UNITED NATIONS (Reuters) - The latest report on Syria by the global chemical weapons watchdog offers further evidence that the Syrian government repeatedly attacked its own citizens with poison gas, U.S. Ambassador to the United Nations Samantha Power said on Tuesday.
The 117-page report by a fact-finding mission of the Organization for the Prohibition of Chemical Weapons (OPCW) includes eyewitness accounts of helicopters dropping barrel bombs with toxic chemicals. The findings are consistent with two previous reports by the mission but offer much more detail.
After a closed-door meeting of the U.N. Security Council on progress in destroying Syria’s chemical weapons program, Power said the new report added credence to allegations that the Syrian government used chlorine gas as a weapon in its four-year-old civil war after pledging to give up its toxic arsenal.
“UNSC met on Syria CW today and reviewed more compelling eyewitness evidence of chlorine gas use by Syrian regime,” Power said on her Twitter feed.
“32 witnesses saw or heard sound of helicopters as bombs struck; 29 smelled chlorine,” she added. “Only Syrian regime uses helos (helicopters).”
The third OPCW report does not say who used chemical weapons. Syrian Ambassador Bashar Ja‘afari declined to comment.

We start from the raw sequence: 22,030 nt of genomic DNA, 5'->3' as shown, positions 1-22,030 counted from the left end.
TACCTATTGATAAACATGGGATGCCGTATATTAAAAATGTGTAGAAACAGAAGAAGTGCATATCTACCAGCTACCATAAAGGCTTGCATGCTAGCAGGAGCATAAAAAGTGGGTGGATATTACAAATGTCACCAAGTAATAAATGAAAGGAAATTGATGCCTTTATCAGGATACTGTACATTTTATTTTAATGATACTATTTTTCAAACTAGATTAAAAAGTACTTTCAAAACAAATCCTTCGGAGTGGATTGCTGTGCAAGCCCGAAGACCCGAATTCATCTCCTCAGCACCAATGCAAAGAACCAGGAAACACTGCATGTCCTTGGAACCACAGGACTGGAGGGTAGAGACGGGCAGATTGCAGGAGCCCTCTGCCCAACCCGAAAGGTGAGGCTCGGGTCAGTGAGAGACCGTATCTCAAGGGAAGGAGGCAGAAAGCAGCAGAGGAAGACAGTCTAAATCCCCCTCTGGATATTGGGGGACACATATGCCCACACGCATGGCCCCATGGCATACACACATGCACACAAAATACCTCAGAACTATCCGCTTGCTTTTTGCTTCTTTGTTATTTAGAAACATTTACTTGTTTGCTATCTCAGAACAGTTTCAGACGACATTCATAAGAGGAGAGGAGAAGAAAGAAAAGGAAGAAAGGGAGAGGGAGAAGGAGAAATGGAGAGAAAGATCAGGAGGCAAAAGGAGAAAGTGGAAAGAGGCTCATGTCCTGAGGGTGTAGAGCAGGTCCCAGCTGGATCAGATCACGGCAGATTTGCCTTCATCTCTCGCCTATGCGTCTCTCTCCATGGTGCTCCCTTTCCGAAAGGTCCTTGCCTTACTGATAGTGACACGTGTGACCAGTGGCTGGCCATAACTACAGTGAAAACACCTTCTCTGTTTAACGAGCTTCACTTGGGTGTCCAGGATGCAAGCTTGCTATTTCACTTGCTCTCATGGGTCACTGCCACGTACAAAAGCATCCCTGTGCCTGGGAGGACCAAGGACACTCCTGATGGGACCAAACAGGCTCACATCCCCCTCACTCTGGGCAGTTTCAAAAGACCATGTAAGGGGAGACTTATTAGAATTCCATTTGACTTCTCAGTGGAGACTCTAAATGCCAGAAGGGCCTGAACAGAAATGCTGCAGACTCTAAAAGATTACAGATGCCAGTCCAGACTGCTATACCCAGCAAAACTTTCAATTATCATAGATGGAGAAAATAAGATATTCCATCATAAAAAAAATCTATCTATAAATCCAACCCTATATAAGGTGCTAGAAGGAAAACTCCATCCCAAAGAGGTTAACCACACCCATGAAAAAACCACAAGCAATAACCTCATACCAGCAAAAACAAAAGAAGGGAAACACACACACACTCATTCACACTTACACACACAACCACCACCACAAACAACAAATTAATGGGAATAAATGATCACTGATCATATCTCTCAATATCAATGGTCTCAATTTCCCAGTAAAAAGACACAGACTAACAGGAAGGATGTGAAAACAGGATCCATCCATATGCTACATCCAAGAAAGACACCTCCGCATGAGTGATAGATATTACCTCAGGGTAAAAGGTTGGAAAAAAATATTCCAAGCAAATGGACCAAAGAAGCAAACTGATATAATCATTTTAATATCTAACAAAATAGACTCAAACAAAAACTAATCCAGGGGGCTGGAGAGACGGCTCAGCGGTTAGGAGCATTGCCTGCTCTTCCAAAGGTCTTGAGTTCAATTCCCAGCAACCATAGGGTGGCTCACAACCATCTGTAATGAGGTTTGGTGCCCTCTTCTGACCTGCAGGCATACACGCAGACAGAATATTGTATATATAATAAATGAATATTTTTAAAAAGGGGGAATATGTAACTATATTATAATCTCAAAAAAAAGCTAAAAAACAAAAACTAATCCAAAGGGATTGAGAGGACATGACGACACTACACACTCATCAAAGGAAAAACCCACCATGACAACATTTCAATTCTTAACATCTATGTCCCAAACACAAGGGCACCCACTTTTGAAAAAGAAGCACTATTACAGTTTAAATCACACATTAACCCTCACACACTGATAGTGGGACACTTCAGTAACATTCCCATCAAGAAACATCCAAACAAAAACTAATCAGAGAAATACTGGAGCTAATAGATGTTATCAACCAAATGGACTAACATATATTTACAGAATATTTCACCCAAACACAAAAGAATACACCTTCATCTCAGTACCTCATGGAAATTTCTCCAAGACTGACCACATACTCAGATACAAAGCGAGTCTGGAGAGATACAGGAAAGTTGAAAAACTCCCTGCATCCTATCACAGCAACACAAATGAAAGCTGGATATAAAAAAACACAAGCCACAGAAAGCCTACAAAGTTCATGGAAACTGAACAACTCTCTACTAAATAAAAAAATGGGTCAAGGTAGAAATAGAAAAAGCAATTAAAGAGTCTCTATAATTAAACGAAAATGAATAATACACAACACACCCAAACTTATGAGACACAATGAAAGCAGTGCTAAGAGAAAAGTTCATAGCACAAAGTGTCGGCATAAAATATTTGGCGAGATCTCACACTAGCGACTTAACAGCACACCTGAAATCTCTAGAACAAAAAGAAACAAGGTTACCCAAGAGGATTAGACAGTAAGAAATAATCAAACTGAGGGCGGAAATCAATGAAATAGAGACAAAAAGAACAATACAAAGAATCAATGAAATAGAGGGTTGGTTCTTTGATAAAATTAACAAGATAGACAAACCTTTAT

The report contains photographs of what eyewitnesses told investigators were barrel bombs containing chlorine that were dropped from helicopters. It also includes a screen-grab from a video provided by one of the witnesses to some of the attacks that shows a yellow cloud some 50 meters (yards) high after the impact of a barrel with toxic chemicals.
The multiple incidents of alleged chlorine attacks were in the villages of Talmanes, Al Tamanah and Kafr Zita. Most took place in April and May 2014. There were two alleged attacks in Talmanes, five in Al Tamanah, and 14 in Kafr Zita, where the most recent was Aug. 30.
The effort to eliminate Syria’s chemical weapons program was launched after a sarin gas attack on Aug. 21, 2013 that killed hundreds of civilians in the Damascus suburb of Ghouta.
President Bashar al-Assad’s government and rebel forces blamed each other for the Ghouta strike and other chemical weapons attacks, though Western government’s blame Assad. Damascus joined the OPCW, without admitting responsibility for Ghouta, after the United States threatened military intervention.
After briefing the 15-nation Security Council, U.N. disarmament chief Angela Kane told reporters the OPCW mission was still trying to clarify gaps in Syrian chemical weapons declaration and hoped to destroy all remaining production facilities by June.
Reporting by Louis Charbonneau; Editing by Tom Brown